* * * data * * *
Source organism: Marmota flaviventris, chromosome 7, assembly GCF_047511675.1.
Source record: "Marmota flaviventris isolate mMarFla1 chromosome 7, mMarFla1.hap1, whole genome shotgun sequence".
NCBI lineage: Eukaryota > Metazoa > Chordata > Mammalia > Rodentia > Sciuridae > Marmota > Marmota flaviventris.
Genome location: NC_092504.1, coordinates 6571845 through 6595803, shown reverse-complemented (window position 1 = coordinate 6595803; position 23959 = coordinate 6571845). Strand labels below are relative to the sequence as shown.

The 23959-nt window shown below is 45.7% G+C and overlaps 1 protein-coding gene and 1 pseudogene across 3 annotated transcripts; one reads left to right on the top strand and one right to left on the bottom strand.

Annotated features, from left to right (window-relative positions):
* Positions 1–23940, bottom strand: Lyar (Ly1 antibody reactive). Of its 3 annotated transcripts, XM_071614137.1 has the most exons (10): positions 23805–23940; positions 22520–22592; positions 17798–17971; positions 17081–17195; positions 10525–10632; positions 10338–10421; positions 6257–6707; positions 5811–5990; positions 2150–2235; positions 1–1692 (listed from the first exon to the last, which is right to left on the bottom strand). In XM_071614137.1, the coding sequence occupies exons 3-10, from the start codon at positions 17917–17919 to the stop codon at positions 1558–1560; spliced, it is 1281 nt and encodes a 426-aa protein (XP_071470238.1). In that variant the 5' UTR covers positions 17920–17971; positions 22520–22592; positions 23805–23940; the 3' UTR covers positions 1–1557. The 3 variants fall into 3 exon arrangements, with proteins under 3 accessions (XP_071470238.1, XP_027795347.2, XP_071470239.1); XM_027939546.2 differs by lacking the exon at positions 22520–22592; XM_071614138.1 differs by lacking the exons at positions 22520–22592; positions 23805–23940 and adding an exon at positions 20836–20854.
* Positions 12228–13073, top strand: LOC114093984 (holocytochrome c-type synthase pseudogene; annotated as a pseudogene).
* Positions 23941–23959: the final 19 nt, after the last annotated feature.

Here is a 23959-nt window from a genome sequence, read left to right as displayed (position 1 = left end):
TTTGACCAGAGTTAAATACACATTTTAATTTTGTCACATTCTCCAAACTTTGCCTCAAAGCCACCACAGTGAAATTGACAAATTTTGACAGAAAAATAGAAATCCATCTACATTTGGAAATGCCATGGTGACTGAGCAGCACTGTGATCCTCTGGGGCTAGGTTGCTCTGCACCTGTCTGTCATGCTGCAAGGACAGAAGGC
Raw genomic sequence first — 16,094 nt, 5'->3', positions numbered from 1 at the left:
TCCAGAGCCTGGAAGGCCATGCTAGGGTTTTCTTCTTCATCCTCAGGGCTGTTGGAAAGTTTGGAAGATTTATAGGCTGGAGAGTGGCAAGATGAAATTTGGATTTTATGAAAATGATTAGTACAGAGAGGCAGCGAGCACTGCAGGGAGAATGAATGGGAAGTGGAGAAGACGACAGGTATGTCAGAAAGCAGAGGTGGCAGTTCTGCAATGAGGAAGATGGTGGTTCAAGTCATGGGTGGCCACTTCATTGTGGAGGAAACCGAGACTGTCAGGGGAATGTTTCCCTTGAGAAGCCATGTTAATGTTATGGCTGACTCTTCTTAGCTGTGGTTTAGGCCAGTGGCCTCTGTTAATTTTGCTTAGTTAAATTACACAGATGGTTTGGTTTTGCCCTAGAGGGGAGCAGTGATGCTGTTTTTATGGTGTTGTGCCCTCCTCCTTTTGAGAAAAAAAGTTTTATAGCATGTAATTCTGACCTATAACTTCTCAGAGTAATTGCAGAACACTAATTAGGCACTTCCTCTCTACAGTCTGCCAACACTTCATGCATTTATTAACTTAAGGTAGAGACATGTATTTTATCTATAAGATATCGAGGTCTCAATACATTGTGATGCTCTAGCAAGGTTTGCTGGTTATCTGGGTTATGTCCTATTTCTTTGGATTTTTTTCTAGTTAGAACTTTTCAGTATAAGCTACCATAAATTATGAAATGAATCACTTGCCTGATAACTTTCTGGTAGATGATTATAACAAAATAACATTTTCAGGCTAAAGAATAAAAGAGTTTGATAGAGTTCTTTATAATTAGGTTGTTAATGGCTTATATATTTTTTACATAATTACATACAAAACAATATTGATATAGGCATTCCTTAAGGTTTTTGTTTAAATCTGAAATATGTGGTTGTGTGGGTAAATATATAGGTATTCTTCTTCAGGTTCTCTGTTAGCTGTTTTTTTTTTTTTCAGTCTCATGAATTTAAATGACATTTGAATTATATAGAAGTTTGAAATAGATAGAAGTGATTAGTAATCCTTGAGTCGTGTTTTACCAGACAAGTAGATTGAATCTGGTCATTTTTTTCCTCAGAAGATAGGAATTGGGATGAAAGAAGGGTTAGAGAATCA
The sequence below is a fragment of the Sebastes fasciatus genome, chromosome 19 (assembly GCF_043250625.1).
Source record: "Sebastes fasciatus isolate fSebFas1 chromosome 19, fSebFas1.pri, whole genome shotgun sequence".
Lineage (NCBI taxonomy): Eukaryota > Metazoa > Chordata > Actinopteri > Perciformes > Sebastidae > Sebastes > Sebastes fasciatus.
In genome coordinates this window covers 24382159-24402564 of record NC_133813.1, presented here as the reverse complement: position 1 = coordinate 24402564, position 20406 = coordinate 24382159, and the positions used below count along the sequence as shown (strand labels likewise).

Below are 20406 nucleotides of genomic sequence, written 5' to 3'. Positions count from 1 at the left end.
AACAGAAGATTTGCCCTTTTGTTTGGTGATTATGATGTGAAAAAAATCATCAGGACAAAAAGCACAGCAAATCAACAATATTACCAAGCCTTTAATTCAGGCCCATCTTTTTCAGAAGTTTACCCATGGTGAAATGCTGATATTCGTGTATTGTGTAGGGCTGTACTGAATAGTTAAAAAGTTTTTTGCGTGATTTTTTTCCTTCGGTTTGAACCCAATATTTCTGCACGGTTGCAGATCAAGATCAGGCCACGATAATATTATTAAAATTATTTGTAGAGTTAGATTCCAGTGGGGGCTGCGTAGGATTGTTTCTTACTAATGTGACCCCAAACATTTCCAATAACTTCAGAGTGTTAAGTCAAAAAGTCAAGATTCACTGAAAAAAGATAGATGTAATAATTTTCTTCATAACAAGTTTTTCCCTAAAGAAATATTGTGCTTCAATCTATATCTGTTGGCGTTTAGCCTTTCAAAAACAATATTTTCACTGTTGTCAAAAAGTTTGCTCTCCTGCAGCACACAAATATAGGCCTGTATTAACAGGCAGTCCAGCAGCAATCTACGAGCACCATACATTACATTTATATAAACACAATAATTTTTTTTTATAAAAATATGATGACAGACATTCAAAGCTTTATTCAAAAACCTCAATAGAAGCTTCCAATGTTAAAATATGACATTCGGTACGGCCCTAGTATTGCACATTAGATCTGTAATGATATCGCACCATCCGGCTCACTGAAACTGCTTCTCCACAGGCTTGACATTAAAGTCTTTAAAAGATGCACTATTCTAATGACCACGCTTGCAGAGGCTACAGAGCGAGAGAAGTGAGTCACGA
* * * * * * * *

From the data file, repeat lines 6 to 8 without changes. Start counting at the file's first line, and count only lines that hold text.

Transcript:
Annotated features, from left to right (window-relative positions):
* Positions 1–23940, bottom strand: Lyar (Ly1 antibody reactive). Of its 3 annotated transcripts, XM_071614137.1 has the most exons (10): positions 23805–23940; positions 22520–22592; positions 17798–17971; positions 17081–17195; positions 10525–10632; positions 10338–10421; positions 6257–6707; positions 5811–5990; positions 2150–2235; positions 1–1692 (listed from the first exon to the last, which is right to left on the bottom strand). In XM_071614137.1, the coding sequence occupies exons 3-10, from the start codon at positions 17917–17919 to the stop codon at positions 1558–1560; spliced, it is 1281 nt and encodes a 426-aa protein (XP_071470238.1). In that variant the 5' UTR covers positions 17920–17971; positions 22520–22592; positions 23805–23940; the 3' UTR covers positions 1–1557. The 3 variants fall into 3 exon arrangements, with proteins under 3 accessions (XP_071470238.1, XP_027795347.2, XP_071470239.1); XM_027939546.2 differs by lacking the exon at positions 22520–22592; XM_071614138.1 differs by lacking the exons at positions 22520–22592; positions 23805–23940 and adding an exon at positions 20836–20854.
* Positions 12228–13073, top strand: LOC114093984 (holocytochrome c-type synthase pseudogene; annotated as a pseudogene).